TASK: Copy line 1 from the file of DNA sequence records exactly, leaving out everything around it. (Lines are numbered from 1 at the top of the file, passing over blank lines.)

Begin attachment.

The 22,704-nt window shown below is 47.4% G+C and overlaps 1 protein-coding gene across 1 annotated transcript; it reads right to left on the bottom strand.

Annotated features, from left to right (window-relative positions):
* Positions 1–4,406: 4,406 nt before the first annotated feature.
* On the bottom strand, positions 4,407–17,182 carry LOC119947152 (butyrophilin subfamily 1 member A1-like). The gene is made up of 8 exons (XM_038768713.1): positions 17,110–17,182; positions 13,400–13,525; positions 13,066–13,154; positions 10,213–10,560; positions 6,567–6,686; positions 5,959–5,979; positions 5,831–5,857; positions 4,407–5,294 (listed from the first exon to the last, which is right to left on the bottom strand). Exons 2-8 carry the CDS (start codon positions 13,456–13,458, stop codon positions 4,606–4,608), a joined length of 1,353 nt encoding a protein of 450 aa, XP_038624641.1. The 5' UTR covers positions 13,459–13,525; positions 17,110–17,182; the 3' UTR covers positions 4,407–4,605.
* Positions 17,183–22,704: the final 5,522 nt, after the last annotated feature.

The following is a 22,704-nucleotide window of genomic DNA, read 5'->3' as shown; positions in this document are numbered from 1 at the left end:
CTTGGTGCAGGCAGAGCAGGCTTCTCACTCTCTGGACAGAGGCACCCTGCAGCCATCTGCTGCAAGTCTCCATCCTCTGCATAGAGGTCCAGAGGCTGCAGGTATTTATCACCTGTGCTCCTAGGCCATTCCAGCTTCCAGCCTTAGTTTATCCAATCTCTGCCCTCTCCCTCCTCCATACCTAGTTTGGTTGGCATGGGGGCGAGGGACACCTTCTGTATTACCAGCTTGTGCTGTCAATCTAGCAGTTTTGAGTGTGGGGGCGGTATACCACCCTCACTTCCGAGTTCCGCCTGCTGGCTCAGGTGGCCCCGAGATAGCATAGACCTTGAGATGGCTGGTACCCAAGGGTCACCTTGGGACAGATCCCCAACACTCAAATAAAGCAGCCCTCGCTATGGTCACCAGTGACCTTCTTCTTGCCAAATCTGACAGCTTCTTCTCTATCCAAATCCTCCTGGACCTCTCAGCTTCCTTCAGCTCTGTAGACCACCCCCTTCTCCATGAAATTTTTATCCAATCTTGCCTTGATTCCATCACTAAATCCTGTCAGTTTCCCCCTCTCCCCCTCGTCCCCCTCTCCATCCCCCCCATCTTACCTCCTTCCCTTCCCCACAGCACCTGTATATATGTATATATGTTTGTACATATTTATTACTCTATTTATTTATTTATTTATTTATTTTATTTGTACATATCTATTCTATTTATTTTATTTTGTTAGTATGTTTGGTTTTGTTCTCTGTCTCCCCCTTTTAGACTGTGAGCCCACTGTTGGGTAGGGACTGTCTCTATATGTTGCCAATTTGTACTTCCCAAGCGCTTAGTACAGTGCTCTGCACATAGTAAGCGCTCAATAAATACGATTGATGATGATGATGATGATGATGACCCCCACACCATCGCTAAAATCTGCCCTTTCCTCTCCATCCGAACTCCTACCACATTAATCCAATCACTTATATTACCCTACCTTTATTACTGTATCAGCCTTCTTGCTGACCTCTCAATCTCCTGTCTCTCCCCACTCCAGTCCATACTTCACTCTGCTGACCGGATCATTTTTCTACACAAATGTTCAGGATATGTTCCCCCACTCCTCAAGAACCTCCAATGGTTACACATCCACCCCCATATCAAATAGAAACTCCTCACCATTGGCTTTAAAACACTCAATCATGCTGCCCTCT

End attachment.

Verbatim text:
The 22,704-nt window shown below is 47.4% G+C and overlaps 1 protein-coding gene across 1 annotated transcript; it reads right to left on the bottom strand.